Disclosing censored reports in an employment tribunal #hr #cipd #cmi

CIPD: “A prominent discrimination case reinforces the need for robust grievance investigation practices.  The much publicised employment tribunal case involving Carol Howard, a black female police officer working in the force’s diplomatic protection group, continues to make headlines. The firearm’s officer has now accused her employer of conducting a smear campaign after her tribunal claim against the force was successful. The latest accusations emerged during a tribunal costs hearing.


The Metropolitan Police was found to have directly discriminated against Howard, the specific allegations in the case focusing on the employer’s course of conduct during which it was said that Howard was “singled out and targeted for almost a year by one boss”. When she submitted a formal complaint over the conduct, and an investigation report was produced, the investigating officer was allegedly asked to “delete all references to discrimination and harassment related to sex and/or race” because it could affect the tribunal claim. Documents disclosed during the tribunal process showed there had been changes made to the report.  As a result of these deletions, the impression conveyed by the final investigation report was that Howard had not been subjected to sex or race discrimination. However, the original draft, disclosed later in the tribunal process, indicated that the original conclusion reached was that Howard had suffered discrimination.

This case raises a number of challenging issues for employers, one of which relates to the retention of documents. It emphasises the requirement for employers to disclose all evidence in legal proceedings, including earlier draft versions of reports or letters.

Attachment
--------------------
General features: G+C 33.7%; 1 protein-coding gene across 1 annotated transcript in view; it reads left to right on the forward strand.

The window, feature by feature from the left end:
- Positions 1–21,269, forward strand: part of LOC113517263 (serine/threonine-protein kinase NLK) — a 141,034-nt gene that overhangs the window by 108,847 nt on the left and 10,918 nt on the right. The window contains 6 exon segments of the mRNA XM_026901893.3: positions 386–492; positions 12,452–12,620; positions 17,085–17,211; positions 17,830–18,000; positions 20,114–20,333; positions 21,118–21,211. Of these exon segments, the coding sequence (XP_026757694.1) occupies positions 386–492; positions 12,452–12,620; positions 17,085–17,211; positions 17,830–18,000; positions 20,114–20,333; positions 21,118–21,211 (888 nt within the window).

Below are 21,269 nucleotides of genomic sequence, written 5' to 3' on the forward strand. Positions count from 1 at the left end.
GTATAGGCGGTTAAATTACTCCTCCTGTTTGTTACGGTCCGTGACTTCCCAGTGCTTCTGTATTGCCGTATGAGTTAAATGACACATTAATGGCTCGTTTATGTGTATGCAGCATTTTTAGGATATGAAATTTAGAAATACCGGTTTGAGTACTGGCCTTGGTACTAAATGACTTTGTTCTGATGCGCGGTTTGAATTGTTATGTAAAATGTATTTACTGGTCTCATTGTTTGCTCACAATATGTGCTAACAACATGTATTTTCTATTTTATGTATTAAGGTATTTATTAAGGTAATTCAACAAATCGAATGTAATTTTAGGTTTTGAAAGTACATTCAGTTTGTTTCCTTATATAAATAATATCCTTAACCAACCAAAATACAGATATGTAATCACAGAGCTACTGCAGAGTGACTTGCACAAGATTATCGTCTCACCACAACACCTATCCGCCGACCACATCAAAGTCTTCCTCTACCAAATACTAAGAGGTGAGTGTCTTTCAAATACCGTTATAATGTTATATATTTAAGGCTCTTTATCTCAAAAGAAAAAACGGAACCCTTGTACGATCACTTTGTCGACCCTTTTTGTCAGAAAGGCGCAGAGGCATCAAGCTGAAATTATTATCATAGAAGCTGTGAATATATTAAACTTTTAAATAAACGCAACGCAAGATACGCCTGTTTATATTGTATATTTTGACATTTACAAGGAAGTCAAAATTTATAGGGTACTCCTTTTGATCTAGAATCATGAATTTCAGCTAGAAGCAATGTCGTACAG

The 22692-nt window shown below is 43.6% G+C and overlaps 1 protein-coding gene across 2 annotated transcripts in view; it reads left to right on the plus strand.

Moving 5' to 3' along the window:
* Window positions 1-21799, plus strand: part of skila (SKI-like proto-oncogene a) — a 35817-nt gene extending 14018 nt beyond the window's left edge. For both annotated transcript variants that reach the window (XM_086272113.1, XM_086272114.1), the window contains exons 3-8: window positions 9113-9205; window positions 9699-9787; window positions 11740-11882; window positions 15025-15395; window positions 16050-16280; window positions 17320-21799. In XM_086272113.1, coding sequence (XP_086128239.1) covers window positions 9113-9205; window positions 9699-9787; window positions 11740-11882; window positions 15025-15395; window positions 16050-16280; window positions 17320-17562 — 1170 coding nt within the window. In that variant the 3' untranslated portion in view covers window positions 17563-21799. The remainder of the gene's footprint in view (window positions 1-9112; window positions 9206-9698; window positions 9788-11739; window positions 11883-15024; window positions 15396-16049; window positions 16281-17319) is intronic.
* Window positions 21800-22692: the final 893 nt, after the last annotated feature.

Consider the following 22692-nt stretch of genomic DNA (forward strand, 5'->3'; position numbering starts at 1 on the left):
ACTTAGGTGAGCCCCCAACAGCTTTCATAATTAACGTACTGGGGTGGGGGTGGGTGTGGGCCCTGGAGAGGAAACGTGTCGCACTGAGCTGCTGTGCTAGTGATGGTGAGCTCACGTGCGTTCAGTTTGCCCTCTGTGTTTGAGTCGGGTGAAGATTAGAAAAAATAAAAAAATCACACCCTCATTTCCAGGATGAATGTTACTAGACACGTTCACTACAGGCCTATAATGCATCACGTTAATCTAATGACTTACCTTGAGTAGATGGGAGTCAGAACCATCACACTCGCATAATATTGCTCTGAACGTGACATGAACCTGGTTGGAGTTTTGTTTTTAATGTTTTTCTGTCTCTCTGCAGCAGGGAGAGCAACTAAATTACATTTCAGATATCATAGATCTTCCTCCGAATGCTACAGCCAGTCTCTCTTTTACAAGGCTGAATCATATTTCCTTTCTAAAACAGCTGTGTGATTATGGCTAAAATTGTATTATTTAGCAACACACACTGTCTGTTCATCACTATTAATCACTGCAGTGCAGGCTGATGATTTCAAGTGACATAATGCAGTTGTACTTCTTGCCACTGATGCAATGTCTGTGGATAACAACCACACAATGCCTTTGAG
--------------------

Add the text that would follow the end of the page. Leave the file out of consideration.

There are no simple, clear-cut legal rules on retaining or deleting previous drafts of a document, created as part of an internal disciplinary or grievance process.  Normally, it would be acceptable to delete drafts that have been replaced by a final version.  However, in some cases, it may not be appropriate to do so.  Where legal action has been instigated and documents form part of the relevant evidence in a case, they must not be destroyed.


This is a complex area, governed by detailed rules on preservation and disclosure of evidence in legal proceedings and by other related laws such as the Data Protection Act 1998.  Matters are often complicated by associated legal issues, such as whether the documents can be said to be “off the record” because they were created as part of settlement discussions.  Documents prepared in order to take legal advice, for example, letters asking for a legal opinion on an issue, or briefing notes, or items which were created because it was known that a legal claim was likely to be brought, may also be deemed to be confidential, meaning that they do not have to be disclosed in a tribunal.

Employers in any doubt as to what they should and should not retain should seek detailed, specialist legal advice before creating documents that could subsequently cause concern.

The Howard case will no doubt have broader political repercussions and while it does not break new ground legally, it does serve as a powerful reminder to employers of the need to ensure robust investigation practices.  Having a fair and transparent procedure for handling complaints is an essential part of ensuring equality issues are taken seriously.

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